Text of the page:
COEUR d'ALENE - Pulled from the smoky cavern of a giant barbecue, the burnt ends simmered in a metal pan.
Spicy, tangy and delicious, they were bathed in red sauce and cooked to crispy perfection.
"That's good barbecue," said Jim Monihan of the Kansas City Barbecue Society (KCBS).
He was outside Porky G's on Northwest Boulevard, where seven teams from the West Slope Barbecue Association were cooking ribs, chicken, pork shoulder and brisket. The lot smelled of roasting meat and swirling wood smoke.
"You've got people from around the area who are experienced with real barbecue, and it's cool to see it come to fruition here," said Chris Patterson of the Brown Chicken Brown Cow team.
The fresh barbecue was for educational purposes: 35 students attended Monihan's barbecue judging class on Saturday at Porky G's. After four hours of in-depth instruction, they were official KCBS contest judges.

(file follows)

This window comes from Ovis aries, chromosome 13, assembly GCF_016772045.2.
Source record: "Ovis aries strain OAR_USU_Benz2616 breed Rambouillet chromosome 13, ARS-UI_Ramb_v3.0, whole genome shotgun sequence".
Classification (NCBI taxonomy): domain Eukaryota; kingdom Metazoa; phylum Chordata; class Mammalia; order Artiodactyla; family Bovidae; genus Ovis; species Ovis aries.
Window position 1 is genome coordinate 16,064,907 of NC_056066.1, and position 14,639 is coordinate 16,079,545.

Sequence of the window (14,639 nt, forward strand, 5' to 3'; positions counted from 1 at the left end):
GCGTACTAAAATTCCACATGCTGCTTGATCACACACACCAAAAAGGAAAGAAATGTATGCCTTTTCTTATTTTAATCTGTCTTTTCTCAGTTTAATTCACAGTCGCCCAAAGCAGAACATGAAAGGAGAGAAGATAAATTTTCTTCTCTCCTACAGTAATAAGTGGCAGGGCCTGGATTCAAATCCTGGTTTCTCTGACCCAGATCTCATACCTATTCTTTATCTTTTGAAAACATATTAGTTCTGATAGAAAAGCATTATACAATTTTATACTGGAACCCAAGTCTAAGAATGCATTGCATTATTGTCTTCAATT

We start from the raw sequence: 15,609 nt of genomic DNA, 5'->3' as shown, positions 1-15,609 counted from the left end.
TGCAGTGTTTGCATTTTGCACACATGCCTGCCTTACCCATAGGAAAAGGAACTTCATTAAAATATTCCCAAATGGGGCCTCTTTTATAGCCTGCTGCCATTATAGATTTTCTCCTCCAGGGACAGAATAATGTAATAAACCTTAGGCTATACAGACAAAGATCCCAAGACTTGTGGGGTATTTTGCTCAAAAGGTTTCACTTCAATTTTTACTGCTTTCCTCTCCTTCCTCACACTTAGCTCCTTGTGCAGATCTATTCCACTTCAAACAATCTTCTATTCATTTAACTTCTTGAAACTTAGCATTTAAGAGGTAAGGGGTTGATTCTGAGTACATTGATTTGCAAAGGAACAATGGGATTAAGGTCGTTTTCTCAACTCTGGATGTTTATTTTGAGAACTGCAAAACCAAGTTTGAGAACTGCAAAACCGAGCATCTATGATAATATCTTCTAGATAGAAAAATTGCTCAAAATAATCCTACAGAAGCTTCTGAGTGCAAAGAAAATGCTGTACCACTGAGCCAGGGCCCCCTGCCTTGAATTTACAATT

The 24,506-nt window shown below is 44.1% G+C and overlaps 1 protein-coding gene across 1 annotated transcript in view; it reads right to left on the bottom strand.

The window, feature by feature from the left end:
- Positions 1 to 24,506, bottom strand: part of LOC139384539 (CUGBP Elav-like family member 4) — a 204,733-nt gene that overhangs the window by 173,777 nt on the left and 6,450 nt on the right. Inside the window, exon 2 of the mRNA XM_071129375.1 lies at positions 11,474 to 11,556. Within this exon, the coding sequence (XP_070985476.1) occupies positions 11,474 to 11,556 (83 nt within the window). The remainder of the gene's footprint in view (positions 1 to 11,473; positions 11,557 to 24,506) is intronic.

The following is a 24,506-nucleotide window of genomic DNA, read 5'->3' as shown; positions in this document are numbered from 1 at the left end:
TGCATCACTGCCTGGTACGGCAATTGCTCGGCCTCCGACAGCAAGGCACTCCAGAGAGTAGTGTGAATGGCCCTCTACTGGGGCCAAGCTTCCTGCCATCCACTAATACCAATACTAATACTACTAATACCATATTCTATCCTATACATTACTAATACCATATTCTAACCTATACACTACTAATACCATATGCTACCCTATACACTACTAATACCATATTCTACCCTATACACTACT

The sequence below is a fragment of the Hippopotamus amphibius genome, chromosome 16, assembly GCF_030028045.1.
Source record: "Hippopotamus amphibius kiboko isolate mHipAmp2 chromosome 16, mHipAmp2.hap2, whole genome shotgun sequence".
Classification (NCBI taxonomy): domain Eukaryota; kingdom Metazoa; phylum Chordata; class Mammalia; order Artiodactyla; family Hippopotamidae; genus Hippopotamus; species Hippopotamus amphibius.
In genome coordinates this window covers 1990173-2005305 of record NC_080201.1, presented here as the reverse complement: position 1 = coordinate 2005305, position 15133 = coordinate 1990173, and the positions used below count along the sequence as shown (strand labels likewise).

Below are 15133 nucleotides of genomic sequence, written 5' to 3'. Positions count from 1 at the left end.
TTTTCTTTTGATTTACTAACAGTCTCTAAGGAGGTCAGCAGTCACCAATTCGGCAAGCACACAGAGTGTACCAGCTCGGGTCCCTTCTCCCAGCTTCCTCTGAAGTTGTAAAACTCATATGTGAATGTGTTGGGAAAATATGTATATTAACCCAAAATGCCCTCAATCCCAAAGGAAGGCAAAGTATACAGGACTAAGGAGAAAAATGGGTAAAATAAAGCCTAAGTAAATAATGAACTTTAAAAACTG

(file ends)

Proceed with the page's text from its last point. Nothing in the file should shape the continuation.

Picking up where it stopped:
"It's excellent. I got here at 7:30 this morning, and kind of bum-rushed my way into the class," said Carey Jones of Coeur d'Alene. "What better way to spend a Saturday than to eat championship-style (barbecue)?"
The students learned about proper taste and presentation. Monihan told the class about "umami," the savory taste a good piece of barbecue leaves behind.
Different barbecue styles were tasted and scrutinized.
"It's been a good mix," said Elle Beardslee of Spokane. "It's a lot harder than I thought."
Both Jones and Beardslee plan to judge sanctioned barbecue contests in the future, they said. A panel of qualified judges - those who have been property taught - ensures fairness at barbecue events, Monihan explained.
Patterson spent his day prepping platters and cooking meat.
Barbecue, he said, is about "friendship and camaraderie. And good food."
Jeston Burnett carves ribs at Porky G's Barbecue on Saturday.